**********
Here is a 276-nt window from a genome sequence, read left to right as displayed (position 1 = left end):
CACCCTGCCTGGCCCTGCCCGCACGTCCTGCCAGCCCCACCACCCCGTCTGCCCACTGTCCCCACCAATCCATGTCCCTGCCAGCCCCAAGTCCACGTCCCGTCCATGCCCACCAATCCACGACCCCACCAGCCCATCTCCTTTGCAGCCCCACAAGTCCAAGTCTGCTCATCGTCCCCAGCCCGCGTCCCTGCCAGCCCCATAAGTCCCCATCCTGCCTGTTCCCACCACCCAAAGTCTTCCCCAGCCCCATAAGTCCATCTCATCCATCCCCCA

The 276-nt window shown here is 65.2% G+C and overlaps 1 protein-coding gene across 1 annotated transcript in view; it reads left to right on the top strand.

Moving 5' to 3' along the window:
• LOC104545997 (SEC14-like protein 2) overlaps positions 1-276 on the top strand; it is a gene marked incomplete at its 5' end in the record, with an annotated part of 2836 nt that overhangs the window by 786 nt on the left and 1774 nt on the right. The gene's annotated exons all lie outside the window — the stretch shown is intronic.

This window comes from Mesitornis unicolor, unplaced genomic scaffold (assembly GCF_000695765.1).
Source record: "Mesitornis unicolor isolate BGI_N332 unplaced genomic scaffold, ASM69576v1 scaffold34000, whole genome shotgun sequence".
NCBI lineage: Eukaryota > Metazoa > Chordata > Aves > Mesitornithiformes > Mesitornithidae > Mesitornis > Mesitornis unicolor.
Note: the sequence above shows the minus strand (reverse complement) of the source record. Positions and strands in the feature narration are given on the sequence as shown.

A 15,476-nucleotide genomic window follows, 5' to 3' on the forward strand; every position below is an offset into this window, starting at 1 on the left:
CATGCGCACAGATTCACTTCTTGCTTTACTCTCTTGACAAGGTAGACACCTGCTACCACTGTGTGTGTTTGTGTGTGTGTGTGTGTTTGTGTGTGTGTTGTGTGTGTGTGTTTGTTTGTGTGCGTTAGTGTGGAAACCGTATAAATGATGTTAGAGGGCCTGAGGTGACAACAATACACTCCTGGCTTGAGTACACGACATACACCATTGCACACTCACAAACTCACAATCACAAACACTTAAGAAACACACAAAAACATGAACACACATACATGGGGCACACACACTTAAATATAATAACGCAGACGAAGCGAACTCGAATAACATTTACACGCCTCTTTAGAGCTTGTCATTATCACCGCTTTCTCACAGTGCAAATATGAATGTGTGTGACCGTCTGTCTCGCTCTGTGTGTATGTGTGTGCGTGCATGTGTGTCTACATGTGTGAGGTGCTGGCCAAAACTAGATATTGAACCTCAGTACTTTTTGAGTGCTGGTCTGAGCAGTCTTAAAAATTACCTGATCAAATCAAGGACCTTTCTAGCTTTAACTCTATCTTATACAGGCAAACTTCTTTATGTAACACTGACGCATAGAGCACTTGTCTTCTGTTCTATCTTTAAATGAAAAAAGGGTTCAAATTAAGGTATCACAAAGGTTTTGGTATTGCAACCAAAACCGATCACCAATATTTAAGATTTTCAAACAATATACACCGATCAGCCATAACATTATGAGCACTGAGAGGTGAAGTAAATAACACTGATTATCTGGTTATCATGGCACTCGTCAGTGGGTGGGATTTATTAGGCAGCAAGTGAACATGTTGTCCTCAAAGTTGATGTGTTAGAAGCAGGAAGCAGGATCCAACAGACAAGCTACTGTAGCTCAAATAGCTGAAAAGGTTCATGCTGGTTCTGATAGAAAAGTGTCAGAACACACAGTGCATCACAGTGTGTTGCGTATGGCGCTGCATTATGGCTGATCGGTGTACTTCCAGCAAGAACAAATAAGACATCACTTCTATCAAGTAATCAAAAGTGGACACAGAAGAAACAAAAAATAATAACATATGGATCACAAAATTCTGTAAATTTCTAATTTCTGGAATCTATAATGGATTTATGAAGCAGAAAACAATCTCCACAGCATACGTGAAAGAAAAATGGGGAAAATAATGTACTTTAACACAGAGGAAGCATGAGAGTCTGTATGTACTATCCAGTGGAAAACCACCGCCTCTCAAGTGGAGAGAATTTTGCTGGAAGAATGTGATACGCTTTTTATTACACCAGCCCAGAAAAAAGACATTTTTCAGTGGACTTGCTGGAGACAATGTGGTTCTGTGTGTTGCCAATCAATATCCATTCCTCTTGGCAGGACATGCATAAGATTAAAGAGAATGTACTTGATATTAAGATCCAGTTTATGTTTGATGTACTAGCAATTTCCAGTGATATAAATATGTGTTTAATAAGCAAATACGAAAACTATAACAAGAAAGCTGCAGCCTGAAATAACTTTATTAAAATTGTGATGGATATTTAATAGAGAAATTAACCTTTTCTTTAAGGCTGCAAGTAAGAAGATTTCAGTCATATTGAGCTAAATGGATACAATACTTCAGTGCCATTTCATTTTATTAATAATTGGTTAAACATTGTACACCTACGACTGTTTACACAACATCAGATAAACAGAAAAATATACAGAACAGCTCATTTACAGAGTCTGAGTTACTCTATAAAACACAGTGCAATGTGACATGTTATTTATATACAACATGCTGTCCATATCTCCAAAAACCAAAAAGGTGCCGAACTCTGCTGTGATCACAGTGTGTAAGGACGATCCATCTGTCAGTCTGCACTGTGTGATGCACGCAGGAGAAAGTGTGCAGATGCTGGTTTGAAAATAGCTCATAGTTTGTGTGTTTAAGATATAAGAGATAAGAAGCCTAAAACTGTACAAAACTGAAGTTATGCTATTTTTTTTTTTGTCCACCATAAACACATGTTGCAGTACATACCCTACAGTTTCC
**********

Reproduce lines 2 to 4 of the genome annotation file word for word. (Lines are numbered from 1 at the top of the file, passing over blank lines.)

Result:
CACCCTGCCTGGCCCTGCCCGCACGTCCTGCCAGCCCCACCACCCCGTCTGCCCACTGTCCCCACCAATCCATGTCCCTGCCAGCCCCAAGTCCACGTCCCGTCCATGCCCACCAATCCACGACCCCACCAGCCCATCTCCTTTGCAGCCCCACAAGTCCAAGTCTGCTCATCGTCCCCAGCCCGCGTCCCTGCCAGCCCCATAAGTCCCCATCCTGCCTGTTCCCACCACCCAAAGTCTTCCCCAGCCCCATAAGTCCATCTCATCCATCCCCCA

The 276-nt window shown here is 65.2% G+C and overlaps 1 protein-coding gene across 1 annotated transcript in view; it reads left to right on the top strand.

Moving 5' to 3' along the window: